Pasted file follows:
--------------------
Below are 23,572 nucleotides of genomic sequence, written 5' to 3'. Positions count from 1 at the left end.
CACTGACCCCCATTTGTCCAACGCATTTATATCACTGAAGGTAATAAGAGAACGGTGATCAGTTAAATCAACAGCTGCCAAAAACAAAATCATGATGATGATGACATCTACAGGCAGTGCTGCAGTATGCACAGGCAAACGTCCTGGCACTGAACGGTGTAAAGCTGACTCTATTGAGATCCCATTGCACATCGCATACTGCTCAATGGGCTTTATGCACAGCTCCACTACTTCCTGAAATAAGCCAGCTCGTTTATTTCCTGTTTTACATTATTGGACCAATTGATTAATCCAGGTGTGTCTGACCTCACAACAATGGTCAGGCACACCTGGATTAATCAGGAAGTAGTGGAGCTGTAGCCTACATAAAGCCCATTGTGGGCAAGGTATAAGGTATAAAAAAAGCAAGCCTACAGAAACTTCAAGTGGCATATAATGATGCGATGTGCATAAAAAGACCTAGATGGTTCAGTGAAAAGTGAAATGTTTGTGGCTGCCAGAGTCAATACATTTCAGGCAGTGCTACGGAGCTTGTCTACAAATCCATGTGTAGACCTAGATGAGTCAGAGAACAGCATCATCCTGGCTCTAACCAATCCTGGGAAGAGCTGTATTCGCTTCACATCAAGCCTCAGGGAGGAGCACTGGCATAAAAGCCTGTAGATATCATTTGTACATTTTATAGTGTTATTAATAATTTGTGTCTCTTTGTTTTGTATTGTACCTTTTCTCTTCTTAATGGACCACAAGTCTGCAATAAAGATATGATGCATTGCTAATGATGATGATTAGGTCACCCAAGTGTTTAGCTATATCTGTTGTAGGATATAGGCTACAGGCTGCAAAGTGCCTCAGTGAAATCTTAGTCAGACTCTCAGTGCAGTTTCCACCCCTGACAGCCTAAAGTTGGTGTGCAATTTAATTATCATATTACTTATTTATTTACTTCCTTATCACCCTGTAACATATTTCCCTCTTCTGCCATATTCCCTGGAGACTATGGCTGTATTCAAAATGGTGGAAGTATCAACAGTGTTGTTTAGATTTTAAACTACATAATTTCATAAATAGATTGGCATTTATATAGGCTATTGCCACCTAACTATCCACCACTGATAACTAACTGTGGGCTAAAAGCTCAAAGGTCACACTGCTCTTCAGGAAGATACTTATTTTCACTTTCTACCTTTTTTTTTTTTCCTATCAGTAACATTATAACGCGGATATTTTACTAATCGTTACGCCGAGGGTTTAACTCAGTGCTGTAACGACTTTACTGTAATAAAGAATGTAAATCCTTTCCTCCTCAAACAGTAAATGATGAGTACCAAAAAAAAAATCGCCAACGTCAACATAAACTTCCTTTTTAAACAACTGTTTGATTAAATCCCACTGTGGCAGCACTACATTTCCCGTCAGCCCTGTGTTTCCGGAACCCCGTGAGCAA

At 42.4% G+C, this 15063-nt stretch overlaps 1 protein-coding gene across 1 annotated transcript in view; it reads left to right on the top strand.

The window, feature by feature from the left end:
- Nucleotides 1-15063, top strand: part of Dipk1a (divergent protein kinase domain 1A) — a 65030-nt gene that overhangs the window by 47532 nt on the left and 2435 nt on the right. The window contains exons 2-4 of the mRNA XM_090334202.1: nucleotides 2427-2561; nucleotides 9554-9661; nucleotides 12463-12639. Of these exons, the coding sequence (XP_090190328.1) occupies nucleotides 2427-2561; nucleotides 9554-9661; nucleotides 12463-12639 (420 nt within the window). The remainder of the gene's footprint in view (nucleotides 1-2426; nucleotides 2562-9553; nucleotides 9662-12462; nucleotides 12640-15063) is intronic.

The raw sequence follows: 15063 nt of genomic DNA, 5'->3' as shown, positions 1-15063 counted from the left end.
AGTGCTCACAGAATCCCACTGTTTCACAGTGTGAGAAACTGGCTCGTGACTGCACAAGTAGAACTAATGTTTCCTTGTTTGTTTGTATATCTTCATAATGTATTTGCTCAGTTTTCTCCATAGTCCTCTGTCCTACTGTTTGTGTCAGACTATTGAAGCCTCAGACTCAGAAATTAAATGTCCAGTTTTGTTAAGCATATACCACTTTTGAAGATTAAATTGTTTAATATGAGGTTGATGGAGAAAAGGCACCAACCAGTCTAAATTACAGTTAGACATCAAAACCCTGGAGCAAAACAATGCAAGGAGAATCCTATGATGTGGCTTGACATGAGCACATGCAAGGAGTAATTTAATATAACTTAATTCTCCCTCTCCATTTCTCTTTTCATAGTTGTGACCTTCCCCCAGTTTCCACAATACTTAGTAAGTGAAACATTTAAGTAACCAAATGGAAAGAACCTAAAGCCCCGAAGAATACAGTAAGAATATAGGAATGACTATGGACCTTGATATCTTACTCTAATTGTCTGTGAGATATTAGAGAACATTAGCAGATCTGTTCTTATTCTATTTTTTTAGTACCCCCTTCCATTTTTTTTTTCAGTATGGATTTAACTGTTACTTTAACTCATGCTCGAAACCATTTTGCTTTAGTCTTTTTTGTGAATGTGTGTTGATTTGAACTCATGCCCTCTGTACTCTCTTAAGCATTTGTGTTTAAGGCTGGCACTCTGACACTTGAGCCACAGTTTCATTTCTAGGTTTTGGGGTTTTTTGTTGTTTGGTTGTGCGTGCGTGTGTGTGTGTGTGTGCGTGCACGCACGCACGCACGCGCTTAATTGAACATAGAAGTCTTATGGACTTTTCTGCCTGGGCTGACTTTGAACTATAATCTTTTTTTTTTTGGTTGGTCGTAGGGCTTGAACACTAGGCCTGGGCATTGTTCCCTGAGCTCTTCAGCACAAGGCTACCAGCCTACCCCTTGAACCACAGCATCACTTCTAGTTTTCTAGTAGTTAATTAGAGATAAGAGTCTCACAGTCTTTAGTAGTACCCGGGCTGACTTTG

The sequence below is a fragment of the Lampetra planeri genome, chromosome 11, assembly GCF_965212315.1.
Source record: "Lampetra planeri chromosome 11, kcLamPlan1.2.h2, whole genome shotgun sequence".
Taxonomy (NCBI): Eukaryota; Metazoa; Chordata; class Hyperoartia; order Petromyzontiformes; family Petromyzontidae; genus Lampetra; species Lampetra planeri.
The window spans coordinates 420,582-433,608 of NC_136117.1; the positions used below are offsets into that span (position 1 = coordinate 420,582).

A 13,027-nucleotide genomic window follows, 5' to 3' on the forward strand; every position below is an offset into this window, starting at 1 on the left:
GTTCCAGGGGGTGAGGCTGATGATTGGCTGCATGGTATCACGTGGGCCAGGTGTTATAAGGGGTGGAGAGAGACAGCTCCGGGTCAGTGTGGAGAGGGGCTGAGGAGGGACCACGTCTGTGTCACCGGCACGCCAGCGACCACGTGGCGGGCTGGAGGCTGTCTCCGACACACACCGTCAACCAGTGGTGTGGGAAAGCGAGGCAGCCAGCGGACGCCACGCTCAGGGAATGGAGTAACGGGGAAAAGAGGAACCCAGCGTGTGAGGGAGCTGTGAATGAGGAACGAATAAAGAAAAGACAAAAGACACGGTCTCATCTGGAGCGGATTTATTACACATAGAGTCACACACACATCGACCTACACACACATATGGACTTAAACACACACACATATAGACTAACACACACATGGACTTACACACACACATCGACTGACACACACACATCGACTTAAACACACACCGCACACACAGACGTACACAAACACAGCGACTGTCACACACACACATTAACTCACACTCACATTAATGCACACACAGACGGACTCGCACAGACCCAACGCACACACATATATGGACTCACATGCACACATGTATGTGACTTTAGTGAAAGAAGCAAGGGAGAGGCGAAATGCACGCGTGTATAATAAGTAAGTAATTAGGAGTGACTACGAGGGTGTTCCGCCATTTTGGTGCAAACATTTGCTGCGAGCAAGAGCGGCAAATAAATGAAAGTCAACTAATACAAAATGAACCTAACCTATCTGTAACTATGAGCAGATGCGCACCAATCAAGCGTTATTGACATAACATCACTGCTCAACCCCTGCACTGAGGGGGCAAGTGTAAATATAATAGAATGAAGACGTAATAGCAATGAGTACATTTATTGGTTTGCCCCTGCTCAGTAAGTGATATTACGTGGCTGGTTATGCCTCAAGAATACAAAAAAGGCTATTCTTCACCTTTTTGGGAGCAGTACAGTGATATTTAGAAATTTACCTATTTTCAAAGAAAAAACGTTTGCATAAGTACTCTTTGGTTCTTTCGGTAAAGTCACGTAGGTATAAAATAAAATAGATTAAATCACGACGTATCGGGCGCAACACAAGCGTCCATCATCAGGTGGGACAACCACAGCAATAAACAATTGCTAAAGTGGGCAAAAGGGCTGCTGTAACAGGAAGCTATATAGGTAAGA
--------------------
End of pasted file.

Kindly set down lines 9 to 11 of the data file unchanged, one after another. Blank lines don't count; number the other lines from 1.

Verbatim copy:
Source record: "Lampetra planeri chromosome 11, kcLamPlan1.2.h2, whole genome shotgun sequence".
Taxonomy (NCBI): Eukaryota; Metazoa; Chordata; class Hyperoartia; order Petromyzontiformes; family Petromyzontidae; genus Lampetra; species Lampetra planeri.
The window spans coordinates 420,582-433,608 of NC_136117.1; the positions used below are offsets into that span (position 1 = coordinate 420,582).